The information security industry has long operated with the premise of two, very different kinds of threats: indiscriminate, cyber criminal activity aimed at making money quick and sophisticated, targeted attacks intended to provide long term competitive advantage to another company (or economy), disrupt the operation of the target or provide a (future) strategic advantage in some kind of cyber conflict.
But new research from FireEye suggests that the lines between sophisticated and unsophisticated cyber operations are blurred, making it hard for organizations to know if a given infection is merely bad luck, or evidence of a larger and more dangerous operation.
Writing about a new financially motivated hacking crew called Fin6, FireEye said that the group, which targeted point-of-sale systems made off with “millions of payment card numbers.” Still, FireEye said that it couldn’t figure out how the group compromised its victims.
“In Mandiant’s investigations of FIN6, the group already possessed valid credentials to each victim network and used those credentials to initiate further intrusion activity,” the report notes.
FireEye’s iSight Partners group studied how the information from the cyber criminal underground facilitated the attack and how information stolen was monetized after the fact.
The group, which is one of many “FIN” groups identified by FireEye, relied on commodity malware known as GRABNEW to establish a beach head on victim networks, then moved laterally to compromise higher-value assets like point of sale systems.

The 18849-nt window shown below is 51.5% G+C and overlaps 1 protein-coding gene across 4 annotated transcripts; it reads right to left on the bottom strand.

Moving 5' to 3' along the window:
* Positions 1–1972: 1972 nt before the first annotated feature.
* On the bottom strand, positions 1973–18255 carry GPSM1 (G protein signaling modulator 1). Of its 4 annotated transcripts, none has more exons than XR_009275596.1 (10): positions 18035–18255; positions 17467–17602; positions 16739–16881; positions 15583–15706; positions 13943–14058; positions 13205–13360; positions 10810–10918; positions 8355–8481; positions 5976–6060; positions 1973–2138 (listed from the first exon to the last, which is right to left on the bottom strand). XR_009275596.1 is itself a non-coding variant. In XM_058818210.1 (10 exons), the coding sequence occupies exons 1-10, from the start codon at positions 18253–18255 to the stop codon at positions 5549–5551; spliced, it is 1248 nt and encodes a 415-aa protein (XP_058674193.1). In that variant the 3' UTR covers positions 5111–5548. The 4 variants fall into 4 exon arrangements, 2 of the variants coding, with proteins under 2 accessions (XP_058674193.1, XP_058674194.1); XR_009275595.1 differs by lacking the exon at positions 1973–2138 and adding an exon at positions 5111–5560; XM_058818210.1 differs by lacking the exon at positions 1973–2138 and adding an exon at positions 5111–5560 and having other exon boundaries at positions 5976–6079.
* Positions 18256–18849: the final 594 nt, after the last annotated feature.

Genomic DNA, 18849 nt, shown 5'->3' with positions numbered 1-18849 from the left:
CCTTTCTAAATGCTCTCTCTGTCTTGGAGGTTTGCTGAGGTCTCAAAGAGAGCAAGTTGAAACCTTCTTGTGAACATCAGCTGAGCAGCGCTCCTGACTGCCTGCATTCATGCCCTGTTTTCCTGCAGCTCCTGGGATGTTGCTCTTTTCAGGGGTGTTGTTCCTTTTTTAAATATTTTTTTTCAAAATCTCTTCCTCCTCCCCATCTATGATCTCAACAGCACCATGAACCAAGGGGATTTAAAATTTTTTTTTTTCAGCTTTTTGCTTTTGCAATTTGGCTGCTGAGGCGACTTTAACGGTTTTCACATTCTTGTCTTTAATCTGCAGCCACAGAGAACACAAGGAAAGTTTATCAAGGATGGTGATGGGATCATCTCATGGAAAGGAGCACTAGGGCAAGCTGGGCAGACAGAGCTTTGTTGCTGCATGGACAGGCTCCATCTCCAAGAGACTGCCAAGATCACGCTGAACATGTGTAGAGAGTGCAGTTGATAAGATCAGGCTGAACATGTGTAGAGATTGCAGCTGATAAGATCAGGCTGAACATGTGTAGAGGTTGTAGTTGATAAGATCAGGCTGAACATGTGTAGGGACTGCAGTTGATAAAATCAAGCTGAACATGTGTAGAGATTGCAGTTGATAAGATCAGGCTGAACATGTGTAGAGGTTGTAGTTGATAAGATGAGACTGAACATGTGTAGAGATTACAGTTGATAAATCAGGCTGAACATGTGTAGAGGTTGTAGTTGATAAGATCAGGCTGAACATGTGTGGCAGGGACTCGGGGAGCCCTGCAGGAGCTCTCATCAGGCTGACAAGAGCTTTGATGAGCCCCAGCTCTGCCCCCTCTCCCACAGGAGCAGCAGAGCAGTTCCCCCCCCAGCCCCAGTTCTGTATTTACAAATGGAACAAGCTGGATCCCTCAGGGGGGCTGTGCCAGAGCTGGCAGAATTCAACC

“Network defenders might think that’s not a big deal, that they can clean the machine and move on,” said John Miller, the Director of ThreatScape Cyber Crime in FireEye’s Threat Intelligence Unit. But the GRABNEW infection in the hands of FIN6 was the “foundation for damaging crime activity that was extensive through the organization’s network, Miller said.
Cyber criminals’ focus on point of sale systema in recent years was a reaction to strengthening card and payment system security, he said. Similarly: the use of commodity malware is an example of how even sophisticated threat actors leverage a more or less permanent cyber criminal infrastructure including markets for stolen credentials, compromised machines, personal information and more.
Even targeted attacks aimed at long-lived compromises often start with the help of an established cyber criminal underground that provides easy access to stolen account credentials and commodity malicious tools that allow attackers to move within a compromised environment.
Like other sophisticated cyber criminal groups, FIN6 demonstrates “a high level of planning, organization, and task management in order to accomplish their goals,” FireEye said.
“The actors generally target a particular demographic or type of organization, and their goal is financial gain from the data they steal. The groups may profit through direct sale of stolen data (such as payment cards or personally identifiable information) (or) through unauthorized transfer of funds,” FireEye said.